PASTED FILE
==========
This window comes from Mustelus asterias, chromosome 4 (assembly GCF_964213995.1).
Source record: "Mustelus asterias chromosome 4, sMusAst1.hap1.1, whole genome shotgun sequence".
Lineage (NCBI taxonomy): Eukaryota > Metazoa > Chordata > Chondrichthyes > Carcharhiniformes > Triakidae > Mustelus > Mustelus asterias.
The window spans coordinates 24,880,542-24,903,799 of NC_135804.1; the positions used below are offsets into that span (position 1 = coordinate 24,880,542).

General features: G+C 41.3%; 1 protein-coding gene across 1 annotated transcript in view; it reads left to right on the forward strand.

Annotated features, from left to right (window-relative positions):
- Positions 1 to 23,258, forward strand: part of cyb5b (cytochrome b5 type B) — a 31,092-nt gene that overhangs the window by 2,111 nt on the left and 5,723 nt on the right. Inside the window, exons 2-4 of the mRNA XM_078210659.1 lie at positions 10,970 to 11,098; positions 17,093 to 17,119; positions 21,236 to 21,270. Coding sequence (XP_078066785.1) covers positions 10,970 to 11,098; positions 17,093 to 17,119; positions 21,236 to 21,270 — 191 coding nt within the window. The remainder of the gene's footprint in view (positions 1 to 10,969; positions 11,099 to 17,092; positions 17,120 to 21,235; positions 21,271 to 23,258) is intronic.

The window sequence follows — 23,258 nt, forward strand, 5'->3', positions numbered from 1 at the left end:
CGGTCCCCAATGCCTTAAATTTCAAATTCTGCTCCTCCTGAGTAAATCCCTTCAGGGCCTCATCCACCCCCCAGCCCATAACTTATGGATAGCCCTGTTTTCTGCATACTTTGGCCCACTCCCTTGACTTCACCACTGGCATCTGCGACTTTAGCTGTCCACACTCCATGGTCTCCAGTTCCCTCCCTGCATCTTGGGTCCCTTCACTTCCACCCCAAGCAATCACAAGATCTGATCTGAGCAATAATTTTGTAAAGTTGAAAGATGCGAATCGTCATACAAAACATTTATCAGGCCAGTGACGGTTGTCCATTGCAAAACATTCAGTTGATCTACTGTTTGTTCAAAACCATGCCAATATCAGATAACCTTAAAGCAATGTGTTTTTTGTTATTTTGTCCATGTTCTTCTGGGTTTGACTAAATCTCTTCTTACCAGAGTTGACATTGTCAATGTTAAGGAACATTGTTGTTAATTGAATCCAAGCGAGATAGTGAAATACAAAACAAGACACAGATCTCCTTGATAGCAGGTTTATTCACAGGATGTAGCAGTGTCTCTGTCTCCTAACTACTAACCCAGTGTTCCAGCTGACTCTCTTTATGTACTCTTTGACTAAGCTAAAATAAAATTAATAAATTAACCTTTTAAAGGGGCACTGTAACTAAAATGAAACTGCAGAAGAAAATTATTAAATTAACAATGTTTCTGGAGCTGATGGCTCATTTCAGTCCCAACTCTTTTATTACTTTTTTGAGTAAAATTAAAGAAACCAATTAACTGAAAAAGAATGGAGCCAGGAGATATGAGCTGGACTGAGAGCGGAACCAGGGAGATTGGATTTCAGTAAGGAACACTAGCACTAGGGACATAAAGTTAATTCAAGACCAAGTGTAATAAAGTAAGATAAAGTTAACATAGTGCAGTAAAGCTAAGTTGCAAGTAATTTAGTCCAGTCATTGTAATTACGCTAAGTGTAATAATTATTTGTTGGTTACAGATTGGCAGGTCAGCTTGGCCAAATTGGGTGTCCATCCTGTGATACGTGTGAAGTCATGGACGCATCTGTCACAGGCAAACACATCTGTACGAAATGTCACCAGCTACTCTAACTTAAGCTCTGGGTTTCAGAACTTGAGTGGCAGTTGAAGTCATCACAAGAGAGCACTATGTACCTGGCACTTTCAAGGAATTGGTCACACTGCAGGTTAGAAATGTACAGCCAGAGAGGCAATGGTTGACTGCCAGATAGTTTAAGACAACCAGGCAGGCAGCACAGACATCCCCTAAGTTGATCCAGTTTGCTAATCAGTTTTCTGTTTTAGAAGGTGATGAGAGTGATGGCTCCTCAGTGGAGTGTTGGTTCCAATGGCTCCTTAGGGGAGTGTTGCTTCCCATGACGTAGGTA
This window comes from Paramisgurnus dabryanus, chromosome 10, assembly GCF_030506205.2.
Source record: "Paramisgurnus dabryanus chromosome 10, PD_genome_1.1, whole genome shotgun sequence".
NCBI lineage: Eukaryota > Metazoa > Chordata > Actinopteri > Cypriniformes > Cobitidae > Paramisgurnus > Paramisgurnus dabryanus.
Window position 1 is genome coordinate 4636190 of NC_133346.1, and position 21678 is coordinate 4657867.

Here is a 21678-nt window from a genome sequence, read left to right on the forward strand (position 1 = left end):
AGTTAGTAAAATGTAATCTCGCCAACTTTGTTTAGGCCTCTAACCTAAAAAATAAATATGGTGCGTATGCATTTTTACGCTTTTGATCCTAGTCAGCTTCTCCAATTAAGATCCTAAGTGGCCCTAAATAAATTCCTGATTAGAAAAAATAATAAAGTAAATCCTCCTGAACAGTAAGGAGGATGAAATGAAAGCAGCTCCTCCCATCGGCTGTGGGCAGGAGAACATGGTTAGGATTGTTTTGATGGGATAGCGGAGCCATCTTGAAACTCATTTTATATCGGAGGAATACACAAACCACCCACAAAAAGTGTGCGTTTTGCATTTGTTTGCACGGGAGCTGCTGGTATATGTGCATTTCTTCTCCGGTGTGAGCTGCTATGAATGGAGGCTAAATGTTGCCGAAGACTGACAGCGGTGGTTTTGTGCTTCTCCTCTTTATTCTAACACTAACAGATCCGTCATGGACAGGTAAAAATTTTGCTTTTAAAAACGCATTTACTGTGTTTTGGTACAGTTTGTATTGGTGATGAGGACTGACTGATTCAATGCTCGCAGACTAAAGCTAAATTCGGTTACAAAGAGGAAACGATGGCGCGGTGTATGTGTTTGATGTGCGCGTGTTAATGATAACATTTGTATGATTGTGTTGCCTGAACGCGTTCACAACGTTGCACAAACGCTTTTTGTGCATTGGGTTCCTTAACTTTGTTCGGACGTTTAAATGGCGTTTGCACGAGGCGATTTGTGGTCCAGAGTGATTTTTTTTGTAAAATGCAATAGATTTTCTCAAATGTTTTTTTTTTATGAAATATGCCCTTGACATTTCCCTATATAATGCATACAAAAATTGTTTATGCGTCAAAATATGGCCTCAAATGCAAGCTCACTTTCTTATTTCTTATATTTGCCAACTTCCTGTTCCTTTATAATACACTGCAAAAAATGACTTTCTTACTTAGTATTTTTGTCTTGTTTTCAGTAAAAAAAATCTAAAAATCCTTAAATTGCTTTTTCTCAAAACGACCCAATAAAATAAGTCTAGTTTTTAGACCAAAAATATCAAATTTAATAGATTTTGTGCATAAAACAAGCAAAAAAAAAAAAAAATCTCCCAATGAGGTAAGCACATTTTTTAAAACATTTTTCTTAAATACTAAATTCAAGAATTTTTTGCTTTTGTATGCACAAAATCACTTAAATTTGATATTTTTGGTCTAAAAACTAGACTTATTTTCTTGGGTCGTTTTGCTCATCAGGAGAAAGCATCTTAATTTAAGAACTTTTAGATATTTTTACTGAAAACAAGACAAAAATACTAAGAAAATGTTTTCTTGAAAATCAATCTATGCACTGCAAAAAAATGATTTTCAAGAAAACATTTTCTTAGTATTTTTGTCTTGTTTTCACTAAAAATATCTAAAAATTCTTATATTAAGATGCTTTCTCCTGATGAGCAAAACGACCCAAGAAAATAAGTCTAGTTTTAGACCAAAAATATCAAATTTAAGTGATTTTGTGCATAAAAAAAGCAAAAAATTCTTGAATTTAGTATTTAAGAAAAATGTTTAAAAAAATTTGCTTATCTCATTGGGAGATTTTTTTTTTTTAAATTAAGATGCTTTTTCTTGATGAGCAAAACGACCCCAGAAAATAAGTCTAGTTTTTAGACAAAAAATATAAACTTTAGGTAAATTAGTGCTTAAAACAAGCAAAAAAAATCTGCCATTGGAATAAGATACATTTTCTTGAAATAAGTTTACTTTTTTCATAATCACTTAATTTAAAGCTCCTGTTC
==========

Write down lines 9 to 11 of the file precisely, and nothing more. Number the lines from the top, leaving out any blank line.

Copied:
CGGTCCCCAATGCCTTAAATTTCAAATTCTGCTCCTCCTGAGTAAATCCCTTCAGGGCCTCATCCACCCCCCAGCCCATAACTTATGGATAGCCCTGTTTTCTGCATACTTTGGCCCACTCCCTTGACTTCACCACTGGCATCTGCGACTTTAGCTGTCCACACTCCATGGTCTCCAGTTCCCTCCCTGCATCTTGGGTCCCTTCACTTCCACCCCAAGCAATCACAAGATCTGATCTGAGCAATAATTTTGTAAAGTTGAAAGATGCGAATCGTCATACAAAACATTTATCAGGCCAGTGACGGTTGTCCATTGCAAAACATTCAGTTGATCTACTGTTTGTTCAAAACCATGCCAATATCAGATAACCTTAAAGCAATGTGTTTTTTGTTATTTTGTCCATGTTCTTCTGGGTTTGACTAAATCTCTTCTTACCAGAGTTGACATTGTCAATGTTAAGGAACATTGTTGTTAATTGAATCCAAGCGAGATAGTGAAATACAAAACAAGACACAGATCTCCTTGATAGCAGGTTTATTCACAGGATGTAGCAGTGTCTCTGTCTCCTAACTACTAACCCAGTGTTCCAGCTGACTCTCTTTATGTACTCTTTGACTAAGCTAAAATAAAATTAATAAATTAACCTTTTAAAGGGGCACTGTAACTAAAATGAAACTGCAGAAGAAAATTATTAAATTAACAATGTTTCTGGAGCTGATGGCTCATTTCAGTCCCAACTCTTTTATTACTTTTTTGAGTAAAATTAAAGAAACCAATTAACTGAAAAAGAATGGAGCCAGGAGATATGAGCTGGACTGAGAGCGGAACCAGGGAGATTGGATTTCAGTAAGGAACACTAGCACTAGGGACATAAAGTTAATTCAAGACCAAGTGTAATAAAGTAAGATAAAGTTAACATAGTGCAGTAAAGCTAAGTTGCAAGTAATTTAGTCCAGTCATTGTAATTACGCTAAGTGTAATAATTATTTGTTGGTTACAGATTGGCAGGTCAGCTTGGCCAAATTGGGTGTCCATCCTGTGATACGTGTGAAGTCATGGACGCATCTGTCACAGGCAAACACATCTGTACGAAATGTCACCAGCTACTCTAACTTAAGCTCTGGGTTTCAGAACTTGAGTGGCAGTTGAAGTCATCACAAGAGAGCACTATGTACCTGGCACTTTCAAGGAATTGGTCACACTGCAGGTTAGAAATGTACAGCCAGAGAGGCAATGGTTGACTGCCAGATAGTTTAAGACAACCAGGCAGGCAGCACAGACATCCCCTAAGTTGATCCAGTTTGCTAATCAGTTTTCTGTTTTAGAAGGTGATGAGAGTGATGGCTCCTCAGTGGAGTGTTGGTTCCAATGGCTCCTTAGGGGAGTGTTGCTTCCCATGACGTAGGTA
This window comes from Paramisgurnus dabryanus, chromosome 10, assembly GCF_030506205.2.
Source record: "Paramisgurnus dabryanus chromosome 10, PD_genome_1.1, whole genome shotgun sequence".